Thanks again for the great feedback. Yes the Grassi's paper was an interesting study and we have it some where on this forum at the beginning of our discussion.
i tried or we try to avoid further discussions on lactate as we do this now since the early 1980. The main interesting situation is, that we somehow accept these fact , that lactate is not what we learned in school ( but we still have a problem to get rid of the use of the old idea in sport.
How come that we still have so called lactate tolerance workouts, when in fact we know, that if we add lactate to a working muscle we can go longer and faster ???
What is the reason we learned in school why we should cool down ???
Well if lactate is not the reason anymore what is the new reason.
Why would we like to drop lactate after a workout, when in fact it is a fast option as a shuttle to refuel the liver ???
And many more question we collected over the last over a quarter of a century.
Yes there is a connection with lactate and SmO2 reactions as both have a connection to energy production over O2.
I will look back where we did many years back the same. We desperately tried to hang on to the lactate idea , Threshold idea and so on and we tried over hundreds of test to create a LT threshold with NIRS (Portamon ) but as longer we tried as worse was the outcome as we started to understand more ( not all yet ) how O2 utilization and energy production are influenced.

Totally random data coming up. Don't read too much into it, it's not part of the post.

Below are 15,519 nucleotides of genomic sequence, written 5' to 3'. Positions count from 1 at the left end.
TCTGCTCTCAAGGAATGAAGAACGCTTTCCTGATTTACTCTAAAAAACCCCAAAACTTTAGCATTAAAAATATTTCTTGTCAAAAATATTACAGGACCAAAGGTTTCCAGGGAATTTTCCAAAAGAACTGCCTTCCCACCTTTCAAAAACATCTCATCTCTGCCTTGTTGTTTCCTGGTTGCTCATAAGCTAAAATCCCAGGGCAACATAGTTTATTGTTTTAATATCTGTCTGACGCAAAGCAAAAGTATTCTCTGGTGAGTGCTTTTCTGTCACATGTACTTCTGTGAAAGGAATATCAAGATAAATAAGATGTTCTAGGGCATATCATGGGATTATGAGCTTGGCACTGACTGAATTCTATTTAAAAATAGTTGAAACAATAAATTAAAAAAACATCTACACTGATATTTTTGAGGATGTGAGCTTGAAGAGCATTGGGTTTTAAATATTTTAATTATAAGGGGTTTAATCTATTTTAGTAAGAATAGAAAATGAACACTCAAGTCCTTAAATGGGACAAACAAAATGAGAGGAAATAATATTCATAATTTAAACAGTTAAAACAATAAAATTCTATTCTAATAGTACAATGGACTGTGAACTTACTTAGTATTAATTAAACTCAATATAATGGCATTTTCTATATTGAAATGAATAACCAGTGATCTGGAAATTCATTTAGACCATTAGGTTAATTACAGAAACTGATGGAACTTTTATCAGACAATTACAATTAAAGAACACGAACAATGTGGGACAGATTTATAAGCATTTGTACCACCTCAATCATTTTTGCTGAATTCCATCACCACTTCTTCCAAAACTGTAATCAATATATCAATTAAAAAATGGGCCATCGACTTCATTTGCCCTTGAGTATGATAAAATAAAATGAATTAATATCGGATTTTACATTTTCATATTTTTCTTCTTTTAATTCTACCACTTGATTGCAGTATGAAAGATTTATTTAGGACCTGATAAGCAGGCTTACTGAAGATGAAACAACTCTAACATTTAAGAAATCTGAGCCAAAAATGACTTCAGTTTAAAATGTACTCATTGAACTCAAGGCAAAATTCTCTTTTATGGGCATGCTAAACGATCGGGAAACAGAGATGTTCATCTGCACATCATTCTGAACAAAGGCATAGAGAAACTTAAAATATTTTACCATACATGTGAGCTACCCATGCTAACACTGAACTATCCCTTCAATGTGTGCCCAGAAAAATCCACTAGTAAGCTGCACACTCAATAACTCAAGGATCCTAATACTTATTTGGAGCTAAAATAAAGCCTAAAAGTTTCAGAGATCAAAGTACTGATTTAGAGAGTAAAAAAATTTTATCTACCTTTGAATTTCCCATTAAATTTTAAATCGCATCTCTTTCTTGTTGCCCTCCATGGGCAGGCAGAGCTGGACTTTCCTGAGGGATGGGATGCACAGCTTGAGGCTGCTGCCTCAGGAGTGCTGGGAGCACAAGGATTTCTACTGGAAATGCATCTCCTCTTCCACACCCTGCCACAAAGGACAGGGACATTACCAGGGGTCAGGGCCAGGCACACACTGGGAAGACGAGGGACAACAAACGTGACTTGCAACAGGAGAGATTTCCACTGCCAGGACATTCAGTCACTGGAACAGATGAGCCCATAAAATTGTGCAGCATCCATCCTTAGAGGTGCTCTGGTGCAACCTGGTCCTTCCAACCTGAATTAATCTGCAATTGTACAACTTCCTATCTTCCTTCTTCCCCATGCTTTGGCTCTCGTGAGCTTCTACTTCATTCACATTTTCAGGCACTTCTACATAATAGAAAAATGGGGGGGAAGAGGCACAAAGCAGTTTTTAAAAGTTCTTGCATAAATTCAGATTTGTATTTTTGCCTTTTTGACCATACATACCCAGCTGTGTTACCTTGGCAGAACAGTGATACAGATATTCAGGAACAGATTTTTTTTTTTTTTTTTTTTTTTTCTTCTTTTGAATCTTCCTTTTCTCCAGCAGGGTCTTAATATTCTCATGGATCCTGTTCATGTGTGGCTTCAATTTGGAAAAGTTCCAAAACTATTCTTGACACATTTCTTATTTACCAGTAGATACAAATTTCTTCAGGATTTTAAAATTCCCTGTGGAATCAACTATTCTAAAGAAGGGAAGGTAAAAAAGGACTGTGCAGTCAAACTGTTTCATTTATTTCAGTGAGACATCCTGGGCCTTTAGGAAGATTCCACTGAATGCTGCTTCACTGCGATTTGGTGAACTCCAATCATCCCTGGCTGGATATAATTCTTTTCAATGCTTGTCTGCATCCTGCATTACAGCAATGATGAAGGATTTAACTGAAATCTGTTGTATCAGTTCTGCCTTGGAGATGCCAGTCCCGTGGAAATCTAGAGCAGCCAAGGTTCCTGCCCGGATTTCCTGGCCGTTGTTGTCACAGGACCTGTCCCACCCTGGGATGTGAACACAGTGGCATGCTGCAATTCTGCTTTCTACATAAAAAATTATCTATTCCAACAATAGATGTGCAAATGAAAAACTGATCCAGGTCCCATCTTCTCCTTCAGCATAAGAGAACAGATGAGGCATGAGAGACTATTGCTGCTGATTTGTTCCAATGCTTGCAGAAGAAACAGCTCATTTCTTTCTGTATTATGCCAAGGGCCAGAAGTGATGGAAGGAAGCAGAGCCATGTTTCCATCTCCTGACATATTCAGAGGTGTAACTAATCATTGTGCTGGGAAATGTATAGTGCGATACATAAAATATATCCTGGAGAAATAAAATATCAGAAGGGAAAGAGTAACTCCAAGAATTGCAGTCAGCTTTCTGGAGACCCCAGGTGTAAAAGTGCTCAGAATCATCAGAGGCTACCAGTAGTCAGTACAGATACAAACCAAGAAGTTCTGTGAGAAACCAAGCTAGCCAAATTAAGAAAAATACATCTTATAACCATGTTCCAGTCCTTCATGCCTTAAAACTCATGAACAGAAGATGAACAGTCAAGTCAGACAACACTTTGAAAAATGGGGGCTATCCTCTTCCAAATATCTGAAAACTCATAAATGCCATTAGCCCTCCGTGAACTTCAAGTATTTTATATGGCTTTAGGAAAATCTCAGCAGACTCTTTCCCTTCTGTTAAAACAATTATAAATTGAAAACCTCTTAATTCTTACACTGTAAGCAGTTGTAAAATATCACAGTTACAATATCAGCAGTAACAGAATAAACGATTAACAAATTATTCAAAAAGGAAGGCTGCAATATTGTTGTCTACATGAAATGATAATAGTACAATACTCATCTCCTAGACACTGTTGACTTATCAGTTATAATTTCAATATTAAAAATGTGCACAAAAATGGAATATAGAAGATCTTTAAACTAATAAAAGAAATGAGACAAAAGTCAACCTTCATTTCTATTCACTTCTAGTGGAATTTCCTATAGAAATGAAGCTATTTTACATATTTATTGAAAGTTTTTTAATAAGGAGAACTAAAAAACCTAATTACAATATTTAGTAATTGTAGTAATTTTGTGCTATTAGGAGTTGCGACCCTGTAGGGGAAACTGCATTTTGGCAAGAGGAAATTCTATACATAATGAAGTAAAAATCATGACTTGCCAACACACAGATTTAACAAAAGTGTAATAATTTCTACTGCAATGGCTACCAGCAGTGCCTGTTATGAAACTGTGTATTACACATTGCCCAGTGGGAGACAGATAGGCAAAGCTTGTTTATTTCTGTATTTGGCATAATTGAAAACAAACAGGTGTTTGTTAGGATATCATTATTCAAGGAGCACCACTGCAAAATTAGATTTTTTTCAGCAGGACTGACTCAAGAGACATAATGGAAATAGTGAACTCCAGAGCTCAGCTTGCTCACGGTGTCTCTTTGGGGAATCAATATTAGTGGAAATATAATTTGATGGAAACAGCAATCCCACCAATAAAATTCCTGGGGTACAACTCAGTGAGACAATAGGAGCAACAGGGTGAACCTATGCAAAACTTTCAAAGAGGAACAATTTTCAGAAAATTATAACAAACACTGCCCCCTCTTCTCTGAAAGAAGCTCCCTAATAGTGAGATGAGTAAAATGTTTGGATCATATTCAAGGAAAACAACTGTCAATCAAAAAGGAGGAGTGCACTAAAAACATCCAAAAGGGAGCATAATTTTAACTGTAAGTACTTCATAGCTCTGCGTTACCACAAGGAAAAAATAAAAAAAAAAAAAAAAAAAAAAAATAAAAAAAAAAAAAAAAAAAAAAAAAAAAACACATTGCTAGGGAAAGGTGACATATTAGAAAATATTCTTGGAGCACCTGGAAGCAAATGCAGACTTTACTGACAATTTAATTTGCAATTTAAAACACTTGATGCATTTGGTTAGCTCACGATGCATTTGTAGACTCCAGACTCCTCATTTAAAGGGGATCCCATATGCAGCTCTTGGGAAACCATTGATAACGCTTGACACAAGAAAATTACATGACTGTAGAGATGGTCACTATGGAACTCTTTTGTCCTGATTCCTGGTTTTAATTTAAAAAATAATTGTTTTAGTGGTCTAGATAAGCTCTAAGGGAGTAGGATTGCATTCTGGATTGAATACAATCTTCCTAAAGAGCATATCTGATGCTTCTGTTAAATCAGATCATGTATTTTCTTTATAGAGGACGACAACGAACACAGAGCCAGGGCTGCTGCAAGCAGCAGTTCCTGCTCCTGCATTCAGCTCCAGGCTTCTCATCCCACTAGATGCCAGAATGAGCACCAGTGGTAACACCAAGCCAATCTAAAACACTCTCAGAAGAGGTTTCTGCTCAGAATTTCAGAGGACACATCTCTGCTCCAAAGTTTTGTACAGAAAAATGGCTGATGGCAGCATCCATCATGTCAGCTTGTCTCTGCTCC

We think it is great , if people try to use NIRS to do a noninvasive lactate test? The question simply is up for discussion on how to I find a lactate threshold if perhaps there is no such think like a lactate threshold, and if there is one what concept do I use ( Simon , Keul , Kindermann, Bunc, Broumann ,Tegtbour ????) but a great imagination may always find something..
Depending where we go here I may copy some of many many hours of discussion on lactate on here as we go along.
Our idea simply is to look what MOXY is doing , what we can measure and what it tells us, without trying to force it in any existing theory we may simply like to defend out of many different reasons.
As such I like to how here a very short perfectly written summary in where lactate really seems to be and to go.
Have fun and great discussion and yes many different options.